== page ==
IBEC concern over Competition Act

THE country's main employer body IBEC has expressed serious concern that the stronger powers given to the Competition Authority are draconian in their implications.

Last year the CA carried out 18 dawn raids on Irish companies suspected of being involved in price fixing cartels.

If guilty offenders face jail. Ireland is the only country in Europe where cartel fixing is a jailable offence, said Marie Daly, assistant director IBEC.

Ireland is now one of just two (UK law recently followed Irish lead) countries in Europe which criminalise anti competitive activity.

The Competition Act 2002 has major implications for Irish businesses, big and small. We now have more onerous liabilities for company executives a new self assessment regime for business agreements a completely new merger control regime with more elaborate procedures and much greater emphasis on economic analysis than in the past a Competition Authority with enhanced investigative powers.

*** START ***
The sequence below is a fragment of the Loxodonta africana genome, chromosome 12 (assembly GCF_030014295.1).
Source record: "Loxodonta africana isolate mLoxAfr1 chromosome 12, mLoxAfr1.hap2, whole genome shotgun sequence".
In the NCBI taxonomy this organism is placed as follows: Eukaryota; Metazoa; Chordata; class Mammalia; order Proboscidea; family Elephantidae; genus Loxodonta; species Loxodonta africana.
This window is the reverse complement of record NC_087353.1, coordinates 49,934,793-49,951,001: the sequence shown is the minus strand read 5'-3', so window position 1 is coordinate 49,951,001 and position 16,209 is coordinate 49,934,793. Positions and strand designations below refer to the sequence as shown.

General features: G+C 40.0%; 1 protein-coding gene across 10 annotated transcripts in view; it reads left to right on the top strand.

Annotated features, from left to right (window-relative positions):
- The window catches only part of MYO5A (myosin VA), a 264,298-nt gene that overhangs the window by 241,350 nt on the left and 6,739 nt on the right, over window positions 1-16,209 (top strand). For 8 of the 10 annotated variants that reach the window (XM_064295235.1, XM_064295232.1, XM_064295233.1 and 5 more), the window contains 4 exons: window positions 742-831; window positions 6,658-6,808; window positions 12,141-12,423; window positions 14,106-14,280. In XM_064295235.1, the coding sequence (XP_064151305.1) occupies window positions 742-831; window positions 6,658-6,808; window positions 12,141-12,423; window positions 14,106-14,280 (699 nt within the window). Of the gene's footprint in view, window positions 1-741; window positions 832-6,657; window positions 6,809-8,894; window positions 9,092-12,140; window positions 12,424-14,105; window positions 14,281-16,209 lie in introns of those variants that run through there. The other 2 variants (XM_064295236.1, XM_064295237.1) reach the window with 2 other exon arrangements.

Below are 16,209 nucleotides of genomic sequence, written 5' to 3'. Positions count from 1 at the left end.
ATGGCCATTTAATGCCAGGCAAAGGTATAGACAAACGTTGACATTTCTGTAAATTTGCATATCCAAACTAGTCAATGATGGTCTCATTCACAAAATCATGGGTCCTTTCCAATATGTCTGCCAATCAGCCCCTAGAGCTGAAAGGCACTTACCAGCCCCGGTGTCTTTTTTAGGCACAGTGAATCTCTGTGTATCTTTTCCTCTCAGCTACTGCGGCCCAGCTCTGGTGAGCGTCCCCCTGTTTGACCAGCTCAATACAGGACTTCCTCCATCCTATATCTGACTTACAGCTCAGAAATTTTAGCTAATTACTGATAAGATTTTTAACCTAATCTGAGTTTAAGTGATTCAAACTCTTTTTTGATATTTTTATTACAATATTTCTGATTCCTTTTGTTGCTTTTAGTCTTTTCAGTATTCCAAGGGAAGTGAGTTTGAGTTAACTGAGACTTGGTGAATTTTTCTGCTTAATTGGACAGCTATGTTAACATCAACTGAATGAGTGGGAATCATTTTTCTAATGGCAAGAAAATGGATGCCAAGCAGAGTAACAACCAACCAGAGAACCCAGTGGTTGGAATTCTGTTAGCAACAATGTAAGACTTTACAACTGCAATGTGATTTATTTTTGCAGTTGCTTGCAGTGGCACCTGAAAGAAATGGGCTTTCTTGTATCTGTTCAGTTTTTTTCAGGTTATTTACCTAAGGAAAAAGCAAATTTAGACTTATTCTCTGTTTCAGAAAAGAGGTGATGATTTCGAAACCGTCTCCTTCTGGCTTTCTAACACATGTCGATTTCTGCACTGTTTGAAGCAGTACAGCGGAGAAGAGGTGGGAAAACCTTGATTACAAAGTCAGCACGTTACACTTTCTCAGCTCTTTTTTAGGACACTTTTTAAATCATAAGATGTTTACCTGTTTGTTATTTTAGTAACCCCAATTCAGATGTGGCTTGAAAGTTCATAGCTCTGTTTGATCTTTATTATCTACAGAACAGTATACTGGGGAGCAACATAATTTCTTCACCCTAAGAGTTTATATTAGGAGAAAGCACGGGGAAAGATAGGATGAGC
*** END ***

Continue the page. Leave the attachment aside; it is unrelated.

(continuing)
She added that people can breach competition law in very simple ways.

She gave the following examples:

Shop owner tells his competitors of his intention to raise the price of certain products a month before he intends to do so - he figures they'll probably follow his example

Factory manager meets colleague from only other competitor at a local football match. Both factories are suffering from depressed sales and the lads agree to keep margins at a certain percentage to tide them for a few months. Both agree not to undercut the other.

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